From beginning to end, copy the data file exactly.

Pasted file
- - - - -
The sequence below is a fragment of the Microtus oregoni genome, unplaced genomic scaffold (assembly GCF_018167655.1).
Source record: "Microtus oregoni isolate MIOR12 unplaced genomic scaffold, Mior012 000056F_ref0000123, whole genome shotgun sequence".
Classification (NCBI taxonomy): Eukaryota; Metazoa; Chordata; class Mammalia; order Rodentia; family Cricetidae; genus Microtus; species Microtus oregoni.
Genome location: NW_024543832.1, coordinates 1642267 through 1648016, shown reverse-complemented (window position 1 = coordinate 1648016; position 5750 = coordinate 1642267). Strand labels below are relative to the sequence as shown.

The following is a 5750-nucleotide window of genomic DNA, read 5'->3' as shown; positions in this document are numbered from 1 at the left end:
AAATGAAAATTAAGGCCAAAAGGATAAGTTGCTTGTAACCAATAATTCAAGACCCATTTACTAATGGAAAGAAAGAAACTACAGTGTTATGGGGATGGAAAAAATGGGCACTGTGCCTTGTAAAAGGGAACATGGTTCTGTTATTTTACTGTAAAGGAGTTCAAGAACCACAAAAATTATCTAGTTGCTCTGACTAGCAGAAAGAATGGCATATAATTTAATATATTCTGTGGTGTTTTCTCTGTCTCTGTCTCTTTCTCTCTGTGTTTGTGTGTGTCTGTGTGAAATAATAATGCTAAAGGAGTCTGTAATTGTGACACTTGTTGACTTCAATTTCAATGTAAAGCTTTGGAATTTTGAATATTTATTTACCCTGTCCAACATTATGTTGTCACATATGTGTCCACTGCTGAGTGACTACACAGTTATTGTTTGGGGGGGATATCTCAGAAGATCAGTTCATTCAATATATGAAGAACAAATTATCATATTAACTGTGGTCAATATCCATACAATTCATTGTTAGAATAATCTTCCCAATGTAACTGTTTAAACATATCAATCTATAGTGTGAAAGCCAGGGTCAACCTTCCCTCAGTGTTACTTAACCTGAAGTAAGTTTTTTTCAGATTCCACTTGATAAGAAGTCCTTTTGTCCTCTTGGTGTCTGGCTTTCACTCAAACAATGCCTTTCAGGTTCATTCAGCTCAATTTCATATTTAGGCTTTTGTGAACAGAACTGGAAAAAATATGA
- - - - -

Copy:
The sequence below is a fragment of the Microtus oregoni genome, unplaced genomic scaffold (assembly GCF_018167655.1).
Source record: "Microtus oregoni isolate MIOR12 unplaced genomic scaffold, Mior012 000056F_ref0000123, whole genome shotgun sequence".
Classification (NCBI taxonomy): Eukaryota; Metazoa; Chordata; class Mammalia; order Rodentia; family Cricetidae; genus Microtus; species Microtus oregoni.
Genome location: NW_024543832.1, coordinates 1642267 through 1648016, shown reverse-complemented (window position 1 = coordinate 1648016; position 5750 = coordinate 1642267). Strand labels below are relative to the sequence as shown.

The following is a 5750-nucleotide window of genomic DNA, read 5'->3' as shown; positions in this document are numbered from 1 at the left end:
AAATGAAAATTAAGGCCAAAAGGATAAGTTGCTTGTAACCAATAATTCAAGACCCATTTACTAATGGAAAGAAAGAAACTACAGTGTTATGGGGATGGAAAAAATGGGCACTGTGCCTTGTAAAAGGGAACATGGTTCTGTTATTTTACTGTAAAGGAGTTCAAGAACCACAAAAATTATCTAGTTGCTCTGACTAGCAGAAAGAATGGCATATAATTTAATATATTCTGTGGTGTTTTCTCTGTCTCTGTCTCTTTCTCTCTGTGTTTGTGTGTGTCTGTGTGAAATAATAATGCTAAAGGAGTCTGTAATTGTGACACTTGTTGACTTCAATTTCAATGTAAAGCTTTGGAATTTTGAATATTTATTTACCCTGTCCAACATTATGTTGTCACATATGTGTCCACTGCTGAGTGACTACACAGTTATTGTTTGGGGGGGATATCTCAGAAGATCAGTTCATTCAATATATGAAGAACAAATTATCATATTAACTGTGGTCAATATCCATACAATTCATTGTTAGAATAATCTTCCCAATGTAACTGTTTAAACATATCAATCTATAGTGTGAAAGCCAGGGTCAACCTTCCCTCAGTGTTACTTAACCTGAAGTAAGTTTTTTTCAGATTCCACTTGATAAGAAGTCCTTTTGTCCTCTTGGTGTCTGGCTTTCACTCAAACAATGCCTTTCAGGTTCATTCAGCTCAATTTCATATTTAGGCTTTTGTGAACAGAACTGGAAAAAATATGA